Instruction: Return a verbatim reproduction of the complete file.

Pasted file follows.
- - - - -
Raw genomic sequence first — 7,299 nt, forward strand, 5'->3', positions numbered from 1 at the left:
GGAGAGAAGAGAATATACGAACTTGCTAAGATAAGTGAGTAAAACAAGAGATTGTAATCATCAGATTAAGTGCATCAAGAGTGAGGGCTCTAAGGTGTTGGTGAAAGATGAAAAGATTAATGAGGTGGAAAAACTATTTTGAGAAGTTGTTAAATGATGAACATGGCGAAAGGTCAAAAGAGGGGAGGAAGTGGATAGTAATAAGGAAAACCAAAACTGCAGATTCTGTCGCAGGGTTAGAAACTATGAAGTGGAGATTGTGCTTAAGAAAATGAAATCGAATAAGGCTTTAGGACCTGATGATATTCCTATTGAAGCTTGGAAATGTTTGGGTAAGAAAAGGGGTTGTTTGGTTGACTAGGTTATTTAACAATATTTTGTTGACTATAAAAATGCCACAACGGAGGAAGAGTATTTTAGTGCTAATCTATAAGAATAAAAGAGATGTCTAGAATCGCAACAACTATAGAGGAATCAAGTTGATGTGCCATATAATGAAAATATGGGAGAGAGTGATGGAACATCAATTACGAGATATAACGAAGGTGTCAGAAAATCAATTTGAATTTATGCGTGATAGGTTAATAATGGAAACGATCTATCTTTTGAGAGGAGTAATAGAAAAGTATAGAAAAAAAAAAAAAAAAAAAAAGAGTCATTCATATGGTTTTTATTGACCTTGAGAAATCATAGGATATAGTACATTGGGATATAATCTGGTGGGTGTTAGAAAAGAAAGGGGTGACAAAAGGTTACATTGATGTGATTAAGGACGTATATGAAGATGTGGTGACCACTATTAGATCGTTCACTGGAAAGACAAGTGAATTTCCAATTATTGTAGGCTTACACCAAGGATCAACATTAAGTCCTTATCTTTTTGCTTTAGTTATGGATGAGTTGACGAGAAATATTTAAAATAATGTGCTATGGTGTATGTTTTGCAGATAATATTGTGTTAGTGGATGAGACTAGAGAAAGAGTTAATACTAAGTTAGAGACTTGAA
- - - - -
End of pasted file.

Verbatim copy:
Raw genomic sequence first — 7,299 nt, forward strand, 5'->3', positions numbered from 1 at the left:
GGAGAGAAGAGAATATACGAACTTGCTAAGATAAGTGAGTAAAACAAGAGATTGTAATCATCAGATTAAGTGCATCAAGAGTGAGGGCTCTAAGGTGTTGGTGAAAGATGAAAAGATTAATGAGGTGGAAAAACTATTTTGAGAAGTTGTTAAATGATGAACATGGCGAAAGGTCAAAAGAGGGGAGGAAGTGGATAGTAATAAGGAAAACCAAAACTGCAGATTCTGTCGCAGGGTTAGAAACTATGAAGTGGAGATTGTGCTTAAGAAAATGAAATCGAATAAGGCTTTAGGACCTGATGATATTCCTATTGAAGCTTGGAAATGTTTGGGTAAGAAAAGGGGTTGTTTGGTTGACTAGGTTATTTAACAATATTTTGTTGACTATAAAAATGCCACAACGGAGGAAGAGTATTTTAGTGCTAATCTATAAGAATAAAAGAGATGTCTAGAATCGCAACAACTATAGAGGAATCAAGTTGATGTGCCATATAATGAAAATATGGGAGAGAGTGATGGAACATCAATTACGAGATATAACGAAGGTGTCAGAAAATCAATTTGAATTTATGCGTGATAGGTTAATAATGGAAACGATCTATCTTTTGAGAGGAGTAATAGAAAAGTATAGAAAAAAAAAAAAAAAAAAAAAGAGTCATTCATATGGTTTTTATTGACCTTGAGAAATCATAGGATATAGTACATTGGGATATAATCTGGTGGGTGTTAGAAAAGAAAGGGGTGACAAAAGGTTACATTGATGTGATTAAGGACGTATATGAAGATGTGGTGACCACTATTAGATCGTTCACTGGAAAGACAAGTGAATTTCCAATTATTGTAGGCTTACACCAAGGATCAACATTAAGTCCTTATCTTTTTGCTTTAGTTATGGATGAGTTGACGAGAAATATTTAAAATAATGTGCTATGGTGTATGTTTTGCAGATAATATTGTGTTAGTGGATGAGACTAGAGAAAGAGTTAATACTAAGTTAGAGACTTGAA